Every surfer dreams about riding big waves. Just the thought of roaring down a 20-foot massive mountain of water is enough to make any surfer mad with sheer excitement. But unfortunately, riding big waves—as any surfer can tell you—is not an easy feat. It takes tremendous skill and dedication, as well as years of intense training. It also doesn’t hurt to be a tad bit insane (kind of a given, right?), but that’s a separate issue entirely.
Anyway, big wave charger Kohl Christensen offered some helpful advice for all aspiring big wave surfers in the latest issue of Surfer. Here’s what he had to say:
The night before a big swell there’s a lot of anxiety building up inside me. The anxiety I get from thinking about the surf is always worse than actually seeing it first hand. Well, almost always. Everyone gets nervous. That’s just part of it. The trick is keeping that emotion in check and turning it into focus.
Surfing big waves isn’t for everyone and that’s okay. But I’d definitely say that there’s a connection or thread between all of us. Big-wave surfing requires you to work, train, and really want it. But at the end of the day, it’s something you’re almost born with. There’s something in you that differentiates you from the rest of the crew. You either have it or you don’t. But a lot of the time, you’re really not gonna know if you have it or not until you get close to it.
What kind of board you’re riding in big surf really depends on the wave. If you want to use Waimea as an example, I normally ride a 10’0″ out there when it gets to be about 20 feet. You really want to ride a board with a lot of float. Nothing too thin. Most of all, you want to be able to catch the wave early.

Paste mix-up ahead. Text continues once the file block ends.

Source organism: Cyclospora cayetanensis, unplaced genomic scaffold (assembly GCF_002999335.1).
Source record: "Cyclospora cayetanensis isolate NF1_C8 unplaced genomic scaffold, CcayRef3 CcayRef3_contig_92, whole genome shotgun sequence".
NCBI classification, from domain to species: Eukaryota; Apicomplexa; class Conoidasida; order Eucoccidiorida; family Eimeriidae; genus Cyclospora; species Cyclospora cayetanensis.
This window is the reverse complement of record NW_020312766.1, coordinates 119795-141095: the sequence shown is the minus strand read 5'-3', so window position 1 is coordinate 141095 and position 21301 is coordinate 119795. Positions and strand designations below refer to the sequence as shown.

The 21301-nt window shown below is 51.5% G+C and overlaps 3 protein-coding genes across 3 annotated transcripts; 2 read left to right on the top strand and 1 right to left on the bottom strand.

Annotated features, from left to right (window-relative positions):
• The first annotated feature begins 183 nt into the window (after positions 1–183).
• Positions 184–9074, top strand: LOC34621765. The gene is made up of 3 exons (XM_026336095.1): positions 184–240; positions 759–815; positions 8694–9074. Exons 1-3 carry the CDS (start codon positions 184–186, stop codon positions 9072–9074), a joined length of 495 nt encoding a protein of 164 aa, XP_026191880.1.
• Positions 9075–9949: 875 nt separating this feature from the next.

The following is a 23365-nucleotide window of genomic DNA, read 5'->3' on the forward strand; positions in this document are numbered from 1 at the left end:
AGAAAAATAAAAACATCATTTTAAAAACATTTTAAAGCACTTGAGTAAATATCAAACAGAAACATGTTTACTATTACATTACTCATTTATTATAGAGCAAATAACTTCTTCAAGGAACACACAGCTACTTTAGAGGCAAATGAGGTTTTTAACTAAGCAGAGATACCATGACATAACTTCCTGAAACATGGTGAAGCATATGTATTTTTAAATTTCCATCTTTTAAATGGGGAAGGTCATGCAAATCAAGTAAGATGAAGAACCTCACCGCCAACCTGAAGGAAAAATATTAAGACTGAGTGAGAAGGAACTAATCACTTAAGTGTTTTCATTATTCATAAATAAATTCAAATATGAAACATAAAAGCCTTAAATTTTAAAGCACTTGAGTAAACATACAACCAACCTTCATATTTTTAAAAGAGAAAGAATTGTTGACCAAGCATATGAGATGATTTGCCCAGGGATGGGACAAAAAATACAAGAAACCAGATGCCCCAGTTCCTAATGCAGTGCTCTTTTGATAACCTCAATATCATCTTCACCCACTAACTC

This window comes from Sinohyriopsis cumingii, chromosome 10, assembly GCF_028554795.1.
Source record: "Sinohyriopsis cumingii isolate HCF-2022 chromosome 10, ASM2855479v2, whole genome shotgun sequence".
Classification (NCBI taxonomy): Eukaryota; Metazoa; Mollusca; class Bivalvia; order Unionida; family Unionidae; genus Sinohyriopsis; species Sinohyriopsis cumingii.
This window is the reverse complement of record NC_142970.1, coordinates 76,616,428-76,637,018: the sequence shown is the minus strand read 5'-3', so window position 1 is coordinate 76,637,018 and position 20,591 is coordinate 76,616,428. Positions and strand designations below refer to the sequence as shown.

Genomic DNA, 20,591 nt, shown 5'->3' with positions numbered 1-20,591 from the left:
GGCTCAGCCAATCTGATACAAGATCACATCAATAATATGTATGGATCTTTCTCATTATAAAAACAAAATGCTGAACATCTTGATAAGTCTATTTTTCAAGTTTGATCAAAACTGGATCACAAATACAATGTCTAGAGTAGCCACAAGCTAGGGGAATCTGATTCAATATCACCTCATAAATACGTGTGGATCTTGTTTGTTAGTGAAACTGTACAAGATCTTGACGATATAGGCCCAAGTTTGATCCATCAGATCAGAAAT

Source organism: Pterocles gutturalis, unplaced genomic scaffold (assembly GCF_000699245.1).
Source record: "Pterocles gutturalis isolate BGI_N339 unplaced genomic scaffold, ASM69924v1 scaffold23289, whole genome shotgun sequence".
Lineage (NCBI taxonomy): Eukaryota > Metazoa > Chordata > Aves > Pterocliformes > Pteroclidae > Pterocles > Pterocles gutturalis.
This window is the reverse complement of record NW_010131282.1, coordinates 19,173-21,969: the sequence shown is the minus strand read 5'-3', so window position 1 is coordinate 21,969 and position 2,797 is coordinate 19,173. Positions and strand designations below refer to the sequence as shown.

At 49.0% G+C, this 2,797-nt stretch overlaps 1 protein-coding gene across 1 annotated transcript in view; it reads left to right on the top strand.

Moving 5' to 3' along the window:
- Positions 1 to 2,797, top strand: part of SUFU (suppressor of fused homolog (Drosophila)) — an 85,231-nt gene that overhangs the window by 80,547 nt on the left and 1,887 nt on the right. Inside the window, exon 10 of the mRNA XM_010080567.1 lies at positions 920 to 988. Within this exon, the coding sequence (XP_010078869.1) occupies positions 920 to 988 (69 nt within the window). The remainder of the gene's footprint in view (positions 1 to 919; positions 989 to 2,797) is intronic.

It feels like you’re paddling down a hill. You’ll always want to take two or three extra strokes to get into the wave. That’s crucial. There’s gonna be a lot of water, and sometimes a lot of wind, so you want to make sure you’re really in the wave before you stand up. Some days, the waves themselves will generate wind. Basically, when you feel like you’re paddling into the wave and you’re ready to stand up, keep paddling. It’s something everyone figures out the hard way.
It’s all about drawing your line early. As soon as you stand up, you want to pick your line. That’s pretty crucial. Unless you’re Ross Williams or Slater, you’re not going to be looking to get barreled. So find your line early. And most of all, don’t lean too far forward. You really don’t want to pearl on a 20-footer.
If you’d like to read the rest, check out this link: http://www.surfermag.com/blogs/how-to-paddle-into-big-surf-with-kohl-christensen/